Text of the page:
Objective Data: Inadequate adaptation to change; inadequate confidence; ineffective role performance; inadequate external support for role enactment; role strain, confusion, or ambivalence; uncertainty; anxiety; depression
The problem: I had never rehearsed this scenario before, didn’t know the protocols. I never thought of nursing before as the absence of action, as the opposite of saving a life.
The need: I needed support, backup from one of my colleagues. I needed to feel less alone.
Protocols exist as a way to continue the choreography of care despite any emotions. They tell the body what to do.
A senior nurse working the rooms next to me stepped in. I had met her in the lunchroom before. She was the nicest of the nice. Management often paired green nurses with senior nurses for these occasions.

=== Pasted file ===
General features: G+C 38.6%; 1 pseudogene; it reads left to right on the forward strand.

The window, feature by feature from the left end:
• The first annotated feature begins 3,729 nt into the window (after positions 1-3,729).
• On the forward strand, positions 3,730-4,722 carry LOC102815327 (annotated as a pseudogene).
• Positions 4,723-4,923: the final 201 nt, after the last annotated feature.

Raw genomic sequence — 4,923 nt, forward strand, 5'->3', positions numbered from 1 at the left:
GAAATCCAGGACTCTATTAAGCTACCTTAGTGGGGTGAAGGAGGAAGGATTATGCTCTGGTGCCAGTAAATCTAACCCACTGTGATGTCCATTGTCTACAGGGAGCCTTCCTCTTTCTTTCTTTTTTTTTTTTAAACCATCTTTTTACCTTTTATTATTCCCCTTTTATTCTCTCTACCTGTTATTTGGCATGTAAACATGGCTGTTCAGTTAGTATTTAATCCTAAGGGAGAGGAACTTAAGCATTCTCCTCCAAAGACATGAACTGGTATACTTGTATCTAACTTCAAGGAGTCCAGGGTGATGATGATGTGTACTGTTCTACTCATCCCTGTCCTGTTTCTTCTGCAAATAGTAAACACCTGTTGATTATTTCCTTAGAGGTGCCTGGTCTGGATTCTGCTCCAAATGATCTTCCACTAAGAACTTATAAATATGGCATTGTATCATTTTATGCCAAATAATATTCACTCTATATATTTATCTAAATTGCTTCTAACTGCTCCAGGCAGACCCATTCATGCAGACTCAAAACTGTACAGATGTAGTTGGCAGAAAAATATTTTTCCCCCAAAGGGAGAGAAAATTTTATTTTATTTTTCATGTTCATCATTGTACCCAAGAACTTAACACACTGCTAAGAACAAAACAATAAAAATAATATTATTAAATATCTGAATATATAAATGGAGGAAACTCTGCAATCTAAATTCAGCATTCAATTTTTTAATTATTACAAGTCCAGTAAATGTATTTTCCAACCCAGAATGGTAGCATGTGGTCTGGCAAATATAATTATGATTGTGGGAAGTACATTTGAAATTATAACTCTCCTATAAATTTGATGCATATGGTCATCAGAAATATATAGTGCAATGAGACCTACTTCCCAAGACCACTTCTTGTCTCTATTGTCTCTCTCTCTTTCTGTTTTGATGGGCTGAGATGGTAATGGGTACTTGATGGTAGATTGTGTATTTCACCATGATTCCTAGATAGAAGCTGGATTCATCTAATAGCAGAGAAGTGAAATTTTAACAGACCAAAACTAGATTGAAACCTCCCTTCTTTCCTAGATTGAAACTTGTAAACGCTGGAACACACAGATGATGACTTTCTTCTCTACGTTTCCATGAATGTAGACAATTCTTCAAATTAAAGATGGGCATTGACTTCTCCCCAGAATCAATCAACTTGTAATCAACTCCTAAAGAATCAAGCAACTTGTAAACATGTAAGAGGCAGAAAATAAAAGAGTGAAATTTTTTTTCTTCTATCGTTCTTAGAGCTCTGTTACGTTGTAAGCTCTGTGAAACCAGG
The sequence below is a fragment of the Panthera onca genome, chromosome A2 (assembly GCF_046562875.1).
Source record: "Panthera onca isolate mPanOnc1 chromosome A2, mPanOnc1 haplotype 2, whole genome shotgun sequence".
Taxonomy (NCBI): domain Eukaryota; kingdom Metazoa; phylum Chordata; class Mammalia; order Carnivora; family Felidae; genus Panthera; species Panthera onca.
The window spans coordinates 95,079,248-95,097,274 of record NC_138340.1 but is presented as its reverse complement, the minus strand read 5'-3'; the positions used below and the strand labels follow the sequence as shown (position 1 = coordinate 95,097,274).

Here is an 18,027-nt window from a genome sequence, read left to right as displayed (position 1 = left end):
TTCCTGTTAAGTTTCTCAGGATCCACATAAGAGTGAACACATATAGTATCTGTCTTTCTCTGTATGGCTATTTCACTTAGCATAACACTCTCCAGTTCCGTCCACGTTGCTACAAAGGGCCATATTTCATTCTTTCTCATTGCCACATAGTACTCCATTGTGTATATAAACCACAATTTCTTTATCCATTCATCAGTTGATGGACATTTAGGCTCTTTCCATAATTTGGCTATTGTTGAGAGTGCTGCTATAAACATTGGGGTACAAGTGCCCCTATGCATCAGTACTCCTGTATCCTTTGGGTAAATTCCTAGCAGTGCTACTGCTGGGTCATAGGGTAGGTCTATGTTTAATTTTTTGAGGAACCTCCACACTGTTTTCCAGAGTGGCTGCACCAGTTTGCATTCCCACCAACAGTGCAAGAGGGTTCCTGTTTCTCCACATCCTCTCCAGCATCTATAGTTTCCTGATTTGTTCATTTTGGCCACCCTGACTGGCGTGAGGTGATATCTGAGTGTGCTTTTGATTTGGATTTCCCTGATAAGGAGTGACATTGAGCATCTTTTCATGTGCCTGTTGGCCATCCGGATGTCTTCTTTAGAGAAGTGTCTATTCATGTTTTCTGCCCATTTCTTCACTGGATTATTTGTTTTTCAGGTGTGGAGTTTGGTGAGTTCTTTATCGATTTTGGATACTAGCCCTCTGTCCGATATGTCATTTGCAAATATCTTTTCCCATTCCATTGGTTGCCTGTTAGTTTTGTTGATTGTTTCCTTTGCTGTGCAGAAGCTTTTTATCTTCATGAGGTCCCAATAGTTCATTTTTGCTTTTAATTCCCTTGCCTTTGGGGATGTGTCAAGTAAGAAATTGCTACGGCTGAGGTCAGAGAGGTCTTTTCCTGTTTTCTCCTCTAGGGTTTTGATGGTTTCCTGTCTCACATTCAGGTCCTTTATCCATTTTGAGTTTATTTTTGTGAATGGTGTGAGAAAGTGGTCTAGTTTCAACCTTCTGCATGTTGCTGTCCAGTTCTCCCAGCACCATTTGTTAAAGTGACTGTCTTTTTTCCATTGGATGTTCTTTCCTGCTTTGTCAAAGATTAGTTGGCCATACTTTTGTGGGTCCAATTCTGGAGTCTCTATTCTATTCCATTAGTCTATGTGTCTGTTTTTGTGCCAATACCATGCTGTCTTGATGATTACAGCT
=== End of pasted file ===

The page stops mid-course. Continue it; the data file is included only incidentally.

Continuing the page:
She spoke in a hushed tone: “Your patient’s dying, right. Let’s make sure this is what they want, then write the orders.”
I followed her into the room to speak with the family. She answered the husband for me, “Yes, this is it. Is this what you want?”
Jessica Watson is a writer from New England who calls Florida home. She recently finished an MFA in nonfiction and became a nurse after dropping out of a PhD program in oceanography at the Rosenstiel School of Marine and Atmospheric Science. She’s currently at work on a collection of essays blending research, personal narrative, embodiment, and cultural criticism. “Intro to Nursing” is her second essay published from that work in progress. Growing up, she never wanted to become a nurse, but now she considers nursing one of the most profound professions.
“The Ride” by Robert Stewart
BLAST, TMR‘s online-only prose anthology, features fiction and nonfiction too vibrant to be confined between the covers of a print journal. Robert Stewart’s “The Ride” recounts the story of his wife’s determination in completing a month-long cross-state journey on horseback and the role he played as a semi-silent supporter.
We touch these stars above.
Fresh distances. Rider and Horse are one.
—Rilke, Sonnets to Orpheus